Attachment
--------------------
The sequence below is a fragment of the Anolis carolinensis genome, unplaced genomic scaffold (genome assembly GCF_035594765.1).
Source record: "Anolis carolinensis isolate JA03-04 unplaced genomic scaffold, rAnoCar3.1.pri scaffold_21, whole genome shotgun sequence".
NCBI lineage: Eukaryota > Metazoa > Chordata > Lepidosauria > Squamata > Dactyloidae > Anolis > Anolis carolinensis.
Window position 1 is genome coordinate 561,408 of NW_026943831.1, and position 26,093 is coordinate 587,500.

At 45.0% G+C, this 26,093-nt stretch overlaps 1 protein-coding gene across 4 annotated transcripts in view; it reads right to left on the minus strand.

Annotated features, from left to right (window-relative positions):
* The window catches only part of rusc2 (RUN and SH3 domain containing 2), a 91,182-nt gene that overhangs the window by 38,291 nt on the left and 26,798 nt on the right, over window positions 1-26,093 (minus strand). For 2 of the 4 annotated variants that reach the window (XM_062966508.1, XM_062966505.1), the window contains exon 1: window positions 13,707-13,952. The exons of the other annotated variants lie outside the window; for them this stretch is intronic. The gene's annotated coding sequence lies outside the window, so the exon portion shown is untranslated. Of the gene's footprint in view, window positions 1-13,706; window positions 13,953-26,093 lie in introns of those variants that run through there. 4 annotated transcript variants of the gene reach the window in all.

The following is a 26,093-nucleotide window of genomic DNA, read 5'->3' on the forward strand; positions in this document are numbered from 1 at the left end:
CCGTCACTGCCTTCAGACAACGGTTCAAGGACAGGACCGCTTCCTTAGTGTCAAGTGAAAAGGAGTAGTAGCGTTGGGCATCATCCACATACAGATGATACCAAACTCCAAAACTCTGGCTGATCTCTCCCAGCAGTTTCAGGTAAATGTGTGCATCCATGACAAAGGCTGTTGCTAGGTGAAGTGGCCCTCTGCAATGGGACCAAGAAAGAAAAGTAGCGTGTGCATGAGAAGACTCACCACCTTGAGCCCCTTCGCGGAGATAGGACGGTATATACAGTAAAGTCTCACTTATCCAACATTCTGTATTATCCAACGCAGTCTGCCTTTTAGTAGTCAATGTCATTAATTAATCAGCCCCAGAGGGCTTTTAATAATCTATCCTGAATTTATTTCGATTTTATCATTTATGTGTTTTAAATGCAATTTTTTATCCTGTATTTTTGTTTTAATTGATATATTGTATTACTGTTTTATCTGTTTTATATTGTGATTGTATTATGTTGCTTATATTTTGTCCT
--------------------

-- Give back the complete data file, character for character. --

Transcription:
The sequence below is a fragment of the Anolis carolinensis genome, unplaced genomic scaffold (genome assembly GCF_035594765.1).
Source record: "Anolis carolinensis isolate JA03-04 unplaced genomic scaffold, rAnoCar3.1.pri scaffold_21, whole genome shotgun sequence".
NCBI lineage: Eukaryota > Metazoa > Chordata > Lepidosauria > Squamata > Dactyloidae > Anolis > Anolis carolinensis.
Window position 1 is genome coordinate 561,408 of NW_026943831.1, and position 26,093 is coordinate 587,500.

At 45.0% G+C, this 26,093-nt stretch overlaps 1 protein-coding gene across 4 annotated transcripts in view; it reads right to left on the minus strand.

Annotated features, from left to right (window-relative positions):
* The window catches only part of rusc2 (RUN and SH3 domain containing 2), a 91,182-nt gene that overhangs the window by 38,291 nt on the left and 26,798 nt on the right, over window positions 1-26,093 (minus strand). For 2 of the 4 annotated variants that reach the window (XM_062966508.1, XM_062966505.1), the window contains exon 1: window positions 13,707-13,952. The exons of the other annotated variants lie outside the window; for them this stretch is intronic. The gene's annotated coding sequence lies outside the window, so the exon portion shown is untranslated. Of the gene's footprint in view, window positions 1-13,706; window positions 13,953-26,093 lie in introns of those variants that run through there. 4 annotated transcript variants of the gene reach the window in all.

The following is a 26,093-nucleotide window of genomic DNA, read 5'->3' on the forward strand; positions in this document are numbered from 1 at the left end:
CCGTCACTGCCTTCAGACAACGGTTCAAGGACAGGACCGCTTCCTTAGTGTCAAGTGAAAAGGAGTAGTAGCGTTGGGCATCATCCACATACAGATGATACCAAACTCCAAAACTCTGGCTGATCTCTCCCAGCAGTTTCAGGTAAATGTGTGCATCCATGACAAAGGCTGTTGCTAGGTGAAGTGGCCCTCTGCAATGGGACCAAGAAAGAAAAGTAGCGTGTGCATGAGAAGACTCACCACCTTGAGCCCCTTCGCGGAGATAGGACGGTATATACAGTAAAGTCTCACTTATCCAACATTCTGTATTATCCAACGCAGTCTGCCTTTTAGTAGTCAATGTCATTAATTAATCAGCCCCAGAGGGCTTTTAATAATCTATCCTGAATTTATTTCGATTTTATCATTTATGTGTTTTAAATGCAATTTTTTATCCTGTATTTTTGTTTTAATTGATATATTGTATTACTGTTTTATCTGTTTTATATTGTGATTGTATTATGTTGCTTATATTTTGTCCT